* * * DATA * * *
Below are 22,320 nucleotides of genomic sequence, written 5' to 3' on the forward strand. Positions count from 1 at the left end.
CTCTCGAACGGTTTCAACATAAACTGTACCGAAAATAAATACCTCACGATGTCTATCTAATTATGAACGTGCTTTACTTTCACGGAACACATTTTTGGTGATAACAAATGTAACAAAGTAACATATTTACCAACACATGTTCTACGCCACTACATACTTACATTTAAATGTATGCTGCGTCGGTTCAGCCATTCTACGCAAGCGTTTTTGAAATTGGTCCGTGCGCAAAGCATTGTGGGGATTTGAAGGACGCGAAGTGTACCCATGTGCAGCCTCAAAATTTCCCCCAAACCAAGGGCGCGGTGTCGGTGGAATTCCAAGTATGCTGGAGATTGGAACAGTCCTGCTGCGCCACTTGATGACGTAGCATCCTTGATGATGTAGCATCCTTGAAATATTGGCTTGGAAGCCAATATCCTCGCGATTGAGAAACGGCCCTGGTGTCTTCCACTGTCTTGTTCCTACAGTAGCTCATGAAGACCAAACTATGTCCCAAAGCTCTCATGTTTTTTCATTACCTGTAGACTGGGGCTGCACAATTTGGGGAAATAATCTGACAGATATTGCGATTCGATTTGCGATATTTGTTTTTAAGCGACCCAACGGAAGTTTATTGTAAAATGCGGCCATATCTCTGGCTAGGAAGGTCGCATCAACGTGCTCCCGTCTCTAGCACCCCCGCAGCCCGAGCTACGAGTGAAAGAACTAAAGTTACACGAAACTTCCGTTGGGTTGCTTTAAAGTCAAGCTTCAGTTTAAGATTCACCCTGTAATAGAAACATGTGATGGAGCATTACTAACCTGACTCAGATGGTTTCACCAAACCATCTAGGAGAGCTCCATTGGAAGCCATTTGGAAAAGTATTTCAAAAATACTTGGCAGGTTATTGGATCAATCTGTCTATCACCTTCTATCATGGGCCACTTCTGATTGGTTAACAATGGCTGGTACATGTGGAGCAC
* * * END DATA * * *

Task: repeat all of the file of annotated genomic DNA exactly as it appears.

Below are 22,320 nucleotides of genomic sequence, written 5' to 3' on the forward strand. Positions count from 1 at the left end.
CTCTCGAACGGTTTCAACATAAACTGTACCGAAAATAAATACCTCACGATGTCTATCTAATTATGAACGTGCTTTACTTTCACGGAACACATTTTTGGTGATAACAAATGTAACAAAGTAACATATTTACCAACACATGTTCTACGCCACTACATACTTACATTTAAATGTATGCTGCGTCGGTTCAGCCATTCTACGCAAGCGTTTTTGAAATTGGTCCGTGCGCAAAGCATTGTGGGGATTTGAAGGACGCGAAGTGTACCCATGTGCAGCCTCAAAATTTCCCCCAAACCAAGGGCGCGGTGTCGGTGGAATTCCAAGTATGCTGGAGATTGGAACAGTCCTGCTGCGCCACTTGATGACGTAGCATCCTTGATGATGTAGCATCCTTGAAATATTGGCTTGGAAGCCAATATCCTCGCGATTGAGAAACGGCCCTGGTGTCTTCCACTGTCTTGTTCCTACAGTAGCTCATGAAGACCAAACTATGTCCCAAAGCTCTCATGTTTTTTCATTACCTGTAGACTGGGGCTGCACAATTTGGGGAAATAATCTGACAGATATTGCGATTCGATTTGCGATATTTGTTTTTAAGCGACCCAACGGAAGTTTATTGTAAAATGCGGCCATATCTCTGGCTAGGAAGGTCGCATCAACGTGCTCCCGTCTCTAGCACCCCCGCAGCCCGAGCTACGAGTGAAAGAACTAAAGTTACACGAAACTTCCGTTGGGTTGCTTTAAAGTCAAGCTTCAGTTTAAGATTCACCCTGTAATAGAAACATGTGATGGAGCATTACTAACCTGACTCAGATGGTTTCACCAAACCATCTAGGAGAGCTCCATTGGAAGCCATTTGGAAAAGTATTTCAAAAATACTTGGCAGGTTATTGGATCAATCTGTCTATCACCTTCTATCATGGGCCACTTCTGATTGGTTAACAATGGCTGGTACATGTGGAGCAC